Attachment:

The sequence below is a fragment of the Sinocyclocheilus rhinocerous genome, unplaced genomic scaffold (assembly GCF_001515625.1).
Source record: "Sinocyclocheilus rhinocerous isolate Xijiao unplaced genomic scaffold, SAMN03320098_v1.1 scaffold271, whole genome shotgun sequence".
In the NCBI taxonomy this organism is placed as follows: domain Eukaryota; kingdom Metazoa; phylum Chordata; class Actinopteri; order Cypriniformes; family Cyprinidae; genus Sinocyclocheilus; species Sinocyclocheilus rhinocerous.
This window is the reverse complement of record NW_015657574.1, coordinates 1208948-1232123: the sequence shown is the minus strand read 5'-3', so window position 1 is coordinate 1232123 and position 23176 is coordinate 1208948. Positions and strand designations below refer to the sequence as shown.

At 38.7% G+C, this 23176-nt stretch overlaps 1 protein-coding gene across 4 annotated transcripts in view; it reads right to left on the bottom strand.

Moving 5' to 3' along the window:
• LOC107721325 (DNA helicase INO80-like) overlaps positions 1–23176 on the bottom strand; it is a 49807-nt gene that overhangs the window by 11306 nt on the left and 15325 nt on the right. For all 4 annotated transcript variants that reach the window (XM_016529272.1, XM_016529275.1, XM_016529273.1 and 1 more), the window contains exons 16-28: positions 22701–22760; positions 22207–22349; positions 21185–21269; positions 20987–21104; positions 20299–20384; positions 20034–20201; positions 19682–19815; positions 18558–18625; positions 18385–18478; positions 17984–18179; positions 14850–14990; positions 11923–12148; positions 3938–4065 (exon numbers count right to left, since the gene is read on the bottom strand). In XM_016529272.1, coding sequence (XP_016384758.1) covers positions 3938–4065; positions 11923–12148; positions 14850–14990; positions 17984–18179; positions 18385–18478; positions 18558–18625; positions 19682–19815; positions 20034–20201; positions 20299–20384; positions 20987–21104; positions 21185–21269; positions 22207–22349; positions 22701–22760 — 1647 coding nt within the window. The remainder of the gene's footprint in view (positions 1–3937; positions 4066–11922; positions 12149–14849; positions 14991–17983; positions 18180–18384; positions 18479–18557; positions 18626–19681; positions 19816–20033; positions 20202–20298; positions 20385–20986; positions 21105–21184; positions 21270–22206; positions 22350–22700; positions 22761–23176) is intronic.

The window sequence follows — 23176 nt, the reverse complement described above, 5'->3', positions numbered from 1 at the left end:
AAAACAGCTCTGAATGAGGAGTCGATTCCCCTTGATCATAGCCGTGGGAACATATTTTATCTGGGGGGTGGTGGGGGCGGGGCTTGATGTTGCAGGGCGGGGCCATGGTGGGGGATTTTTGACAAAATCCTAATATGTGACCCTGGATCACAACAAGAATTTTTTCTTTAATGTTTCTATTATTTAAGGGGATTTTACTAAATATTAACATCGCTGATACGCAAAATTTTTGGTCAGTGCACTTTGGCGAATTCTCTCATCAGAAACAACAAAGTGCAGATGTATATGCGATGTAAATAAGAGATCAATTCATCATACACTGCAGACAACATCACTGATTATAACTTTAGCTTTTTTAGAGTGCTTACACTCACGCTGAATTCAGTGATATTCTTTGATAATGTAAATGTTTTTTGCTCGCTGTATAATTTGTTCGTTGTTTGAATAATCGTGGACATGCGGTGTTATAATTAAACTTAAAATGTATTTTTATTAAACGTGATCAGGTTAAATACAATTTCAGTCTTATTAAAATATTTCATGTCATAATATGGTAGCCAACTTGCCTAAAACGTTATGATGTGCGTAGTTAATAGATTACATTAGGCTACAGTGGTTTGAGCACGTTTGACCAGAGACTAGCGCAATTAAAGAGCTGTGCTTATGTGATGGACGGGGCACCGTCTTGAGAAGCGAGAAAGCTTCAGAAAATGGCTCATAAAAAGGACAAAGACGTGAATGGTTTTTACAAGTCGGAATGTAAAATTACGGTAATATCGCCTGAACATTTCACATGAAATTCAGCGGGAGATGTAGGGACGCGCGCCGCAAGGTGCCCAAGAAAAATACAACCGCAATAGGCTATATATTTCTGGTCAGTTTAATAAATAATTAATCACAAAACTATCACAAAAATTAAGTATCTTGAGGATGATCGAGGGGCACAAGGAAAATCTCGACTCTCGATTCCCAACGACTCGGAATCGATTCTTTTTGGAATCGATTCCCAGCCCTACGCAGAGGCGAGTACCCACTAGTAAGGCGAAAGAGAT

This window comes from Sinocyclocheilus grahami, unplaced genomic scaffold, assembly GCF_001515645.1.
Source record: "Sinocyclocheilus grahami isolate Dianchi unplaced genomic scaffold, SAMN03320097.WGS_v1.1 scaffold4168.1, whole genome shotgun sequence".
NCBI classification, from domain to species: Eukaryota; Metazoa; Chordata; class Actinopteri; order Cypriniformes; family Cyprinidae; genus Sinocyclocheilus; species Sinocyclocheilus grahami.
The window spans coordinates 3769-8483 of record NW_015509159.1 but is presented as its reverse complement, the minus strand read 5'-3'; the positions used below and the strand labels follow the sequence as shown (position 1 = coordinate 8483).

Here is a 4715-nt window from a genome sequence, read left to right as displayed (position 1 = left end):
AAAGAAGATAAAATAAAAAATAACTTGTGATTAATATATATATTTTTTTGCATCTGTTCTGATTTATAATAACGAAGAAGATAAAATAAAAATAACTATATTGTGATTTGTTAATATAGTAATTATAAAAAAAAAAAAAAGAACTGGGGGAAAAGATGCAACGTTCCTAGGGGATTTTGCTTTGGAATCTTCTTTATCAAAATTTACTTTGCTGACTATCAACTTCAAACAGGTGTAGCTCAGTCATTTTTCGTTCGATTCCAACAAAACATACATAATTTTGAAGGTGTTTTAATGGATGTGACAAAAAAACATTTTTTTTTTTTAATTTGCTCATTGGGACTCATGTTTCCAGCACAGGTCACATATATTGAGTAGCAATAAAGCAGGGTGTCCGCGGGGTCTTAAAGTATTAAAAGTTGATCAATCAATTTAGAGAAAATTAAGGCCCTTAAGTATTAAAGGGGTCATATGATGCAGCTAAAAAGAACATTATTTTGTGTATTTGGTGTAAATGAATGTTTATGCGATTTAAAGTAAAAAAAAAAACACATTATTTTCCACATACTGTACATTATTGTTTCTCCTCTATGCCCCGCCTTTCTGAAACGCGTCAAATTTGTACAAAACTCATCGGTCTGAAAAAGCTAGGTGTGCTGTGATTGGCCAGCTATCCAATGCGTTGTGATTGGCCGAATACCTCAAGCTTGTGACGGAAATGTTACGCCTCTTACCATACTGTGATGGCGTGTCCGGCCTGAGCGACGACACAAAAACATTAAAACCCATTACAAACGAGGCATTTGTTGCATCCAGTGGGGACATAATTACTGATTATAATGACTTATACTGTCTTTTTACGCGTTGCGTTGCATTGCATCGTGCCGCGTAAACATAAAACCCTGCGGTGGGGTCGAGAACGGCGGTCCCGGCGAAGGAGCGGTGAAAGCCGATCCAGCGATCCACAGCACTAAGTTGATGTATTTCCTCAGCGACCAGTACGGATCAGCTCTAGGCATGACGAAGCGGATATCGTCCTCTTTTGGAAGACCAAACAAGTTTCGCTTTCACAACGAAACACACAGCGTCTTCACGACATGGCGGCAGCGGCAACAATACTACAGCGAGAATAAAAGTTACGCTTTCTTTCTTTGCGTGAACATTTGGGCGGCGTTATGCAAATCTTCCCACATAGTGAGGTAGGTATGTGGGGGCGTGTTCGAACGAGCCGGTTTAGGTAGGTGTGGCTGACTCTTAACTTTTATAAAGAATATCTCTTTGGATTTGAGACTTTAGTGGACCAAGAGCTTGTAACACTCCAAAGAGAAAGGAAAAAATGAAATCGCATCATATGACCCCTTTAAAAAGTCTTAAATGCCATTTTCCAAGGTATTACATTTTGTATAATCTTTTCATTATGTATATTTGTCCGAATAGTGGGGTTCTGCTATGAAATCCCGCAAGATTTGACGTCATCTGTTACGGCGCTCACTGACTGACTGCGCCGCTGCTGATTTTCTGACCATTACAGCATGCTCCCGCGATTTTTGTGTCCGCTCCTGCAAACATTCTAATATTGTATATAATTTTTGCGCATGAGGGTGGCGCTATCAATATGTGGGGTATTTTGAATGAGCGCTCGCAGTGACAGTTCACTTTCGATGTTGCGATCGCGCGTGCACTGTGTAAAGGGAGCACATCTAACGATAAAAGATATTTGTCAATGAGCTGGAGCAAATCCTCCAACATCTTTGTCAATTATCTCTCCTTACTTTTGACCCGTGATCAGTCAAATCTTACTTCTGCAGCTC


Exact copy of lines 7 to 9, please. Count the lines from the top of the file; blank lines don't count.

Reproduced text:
• LOC107721325 (DNA helicase INO80-like) overlaps positions 1–23176 on the bottom strand; it is a 49807-nt gene that overhangs the window by 11306 nt on the left and 15325 nt on the right. For all 4 annotated transcript variants that reach the window (XM_016529272.1, XM_016529275.1, XM_016529273.1 and 1 more), the window contains exons 16-28: positions 22701–22760; positions 22207–22349; positions 21185–21269; positions 20987–21104; positions 20299–20384; positions 20034–20201; positions 19682–19815; positions 18558–18625; positions 18385–18478; positions 17984–18179; positions 14850–14990; positions 11923–12148; positions 3938–4065 (exon numbers count right to left, since the gene is read on the bottom strand). In XM_016529272.1, coding sequence (XP_016384758.1) covers positions 3938–4065; positions 11923–12148; positions 14850–14990; positions 17984–18179; positions 18385–18478; positions 18558–18625; positions 19682–19815; positions 20034–20201; positions 20299–20384; positions 20987–21104; positions 21185–21269; positions 22207–22349; positions 22701–22760 — 1647 coding nt within the window. The remainder of the gene's footprint in view (positions 1–3937; positions 4066–11922; positions 12149–14849; positions 14991–17983; positions 18180–18384; positions 18479–18557; positions 18626–19681; positions 19816–20033; positions 20202–20298; positions 20385–20986; positions 21105–21184; positions 21270–22206; positions 22350–22700; positions 22761–23176) is intronic.

The window sequence follows — 23176 nt, the reverse complement described above, 5'->3', positions numbered from 1 at the left end:
AAAACAGCTCTGAATGAGGAGTCGATTCCCCTTGATCATAGCCGTGGGAACATATTTTATCTGGGGGGTGGTGGGGGCGGGGCTTGATGTTGCAGGGCGGGGCCATGGTGGGGGATTTTTGACAAAATCCTAATATGTGACCCTGGATCACAACAAGAATTTTTTCTTTAATGTTTCTATTATTTAAGGGGATTTTACTAAATATTAACATCGCTGATACGCAAAATTTTTGGTCAGTGCACTTTGGCGAATTCTCTCATCAGAAACAACAAAGTGCAGATGTATATGCGATGTAAATAAGAGATCAATTCATCATACACTGCAGACAACATCACTGATTATAACTTTAGCTTTTTTAGAGTGCTTACACTCACGCTGAATTCAGTGATATTCTTTGATAATGTAAATGTTTTTTGCTCGCTGTATAATTTGTTCGTTGTTTGAATAATCGTGGACATGCGGTGTTATAATTAAACTTAAAATGTATTTTTATTAAACGTGATCAGGTTAAATACAATTTCAGTCTTATTAAAATATTTCATGTCATAATATGGTAGCCAACTTGCCTAAAACGTTATGATGTGCGTAGTTAATAGATTACATTAGGCTACAGTGGTTTGAGCACGTTTGACCAGAGACTAGCGCAATTAAAGAGCTGTGCTTATGTGATGGACGGGGCACCGTCTTGAGAAGCGAGAAAGCTTCAGAAAATGGCTCATAAAAAGGACAAAGACGTGAATGGTTTTTACAAGTCGGAATGTAAAATTACGGTAATATCGCCTGAACATTTCACATGAAATTCAGCGGGAGATGTAGGGACGCGCGCCGCAAGGTGCCCAAGAAAAATACAACCGCAATAGGCTATATATTTCTGGTCAGTTTAATAAATAATTAATCACAAAACTATCACAAAAATTAAGTATCTTGAGGATGATCGAGGGGCACAAGGAAAATCTCGACTCTCGATTCCCAACGACTCGGAATCGATTCTTTTTGGAATCGATTCCCAGCCCTACGCAGAGGCGAGTACCCACTAGTAAGGCGAAAGAGAT